Somatic mutations in cancer genomes are caused by multiple mutational processes, each of which generates a characteristic mutational signature. Here, as part of the Pan-Cancer Analysis of Whole Genomes (PCAWG) Consortium of the International Cancer Genome Consortium (ICGC) and The Cancer Genome Atlas (TCGA), we characterized mutational signatures using 84,729,690 somatic mutations from 4,645 whole-genome and 19,184 exome sequences that encompass most types of cancer. We identified 49 single-base-substitution, 11 doublet-base-substitution, 4 clustered-base-substitution and 17 small insertion-and-deletion signatures. The substantial size of our dataset, compared with previous analyses, enabled the discovery of new signatures, the separation of overlapping signatures and the decomposition of signatures into components that may represent associated—but distinct—DNA damage, repair and/or replication mechanisms. By estimating the contribution of each signature to the mutational catalogues of individual cancer genomes, we revealed associations of signatures to exogenous or endogenous exposures, as well as to defective DNA-maintenance processes. However, many signatures are of unknown cause. This analysis provides a systematic perspective on the repertoire of mutational processes that contribute to the development of human cancer.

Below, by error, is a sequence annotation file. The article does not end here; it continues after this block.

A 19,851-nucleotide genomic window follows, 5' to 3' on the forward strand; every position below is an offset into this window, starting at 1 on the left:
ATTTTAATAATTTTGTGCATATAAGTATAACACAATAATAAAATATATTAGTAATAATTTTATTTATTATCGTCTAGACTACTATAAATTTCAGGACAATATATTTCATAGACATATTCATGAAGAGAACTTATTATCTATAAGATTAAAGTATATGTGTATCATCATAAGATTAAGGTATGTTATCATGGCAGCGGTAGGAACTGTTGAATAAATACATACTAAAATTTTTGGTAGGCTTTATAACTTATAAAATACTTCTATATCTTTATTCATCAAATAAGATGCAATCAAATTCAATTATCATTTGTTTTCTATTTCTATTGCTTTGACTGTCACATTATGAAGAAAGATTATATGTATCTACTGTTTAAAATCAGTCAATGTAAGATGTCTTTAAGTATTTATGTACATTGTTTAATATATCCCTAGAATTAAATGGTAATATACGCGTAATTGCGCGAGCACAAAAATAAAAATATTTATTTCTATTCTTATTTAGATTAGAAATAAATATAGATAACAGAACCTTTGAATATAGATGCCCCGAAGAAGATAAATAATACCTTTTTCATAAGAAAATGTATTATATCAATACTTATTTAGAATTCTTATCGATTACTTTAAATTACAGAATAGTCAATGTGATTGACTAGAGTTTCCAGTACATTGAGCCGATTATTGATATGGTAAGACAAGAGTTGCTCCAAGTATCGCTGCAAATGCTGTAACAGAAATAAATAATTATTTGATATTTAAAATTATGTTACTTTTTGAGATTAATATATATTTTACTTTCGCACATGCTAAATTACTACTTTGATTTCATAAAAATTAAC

Tobacco smoking causes lung cancer a process that is driven by more than 60 carcinogens in cigarette smoke that directly damage and mutate DNA. The profound effects of tobacco on the genome of lung cancer cells are well-documented, but equivalent data for normal bronchial cells are lacking. Here we sequenced whole genomes of 632 colonies derived from single bronchial epithelial cells across 16 subjects. Tobacco smoking was the major influence on mutational burden, typically adding from 1,000 to 10,000 mutations per cell; massively increasing the variance both within and between subjects; and generating several distinct mutational signatures of substitutions and of insertions and deletions. A population of cells in individuals with a history of smoking had mutational burdens that were equivalent to those expected for people who had never smoked: these cells had less damage from tobacco-specific mutational processes, were fourfold more frequent in ex-smokers than current smokers and had considerably longer telomeres than their more-mutated counterparts. Driver mutations increased in frequency with age, affecting 4–14% of cells in middle-aged subjects who had never smoked. In current smokers, at least 25% of cells carried driver mutations and 0–6% of cells had two or even three drivers. Thus, tobacco smoking increases mutational burden, cell-to-cell heterogeneity and driver mutations, but quitting promotes replenishment of the bronchial epithelium from mitotically quiescent cells that have avoided tobacco mutagenesis.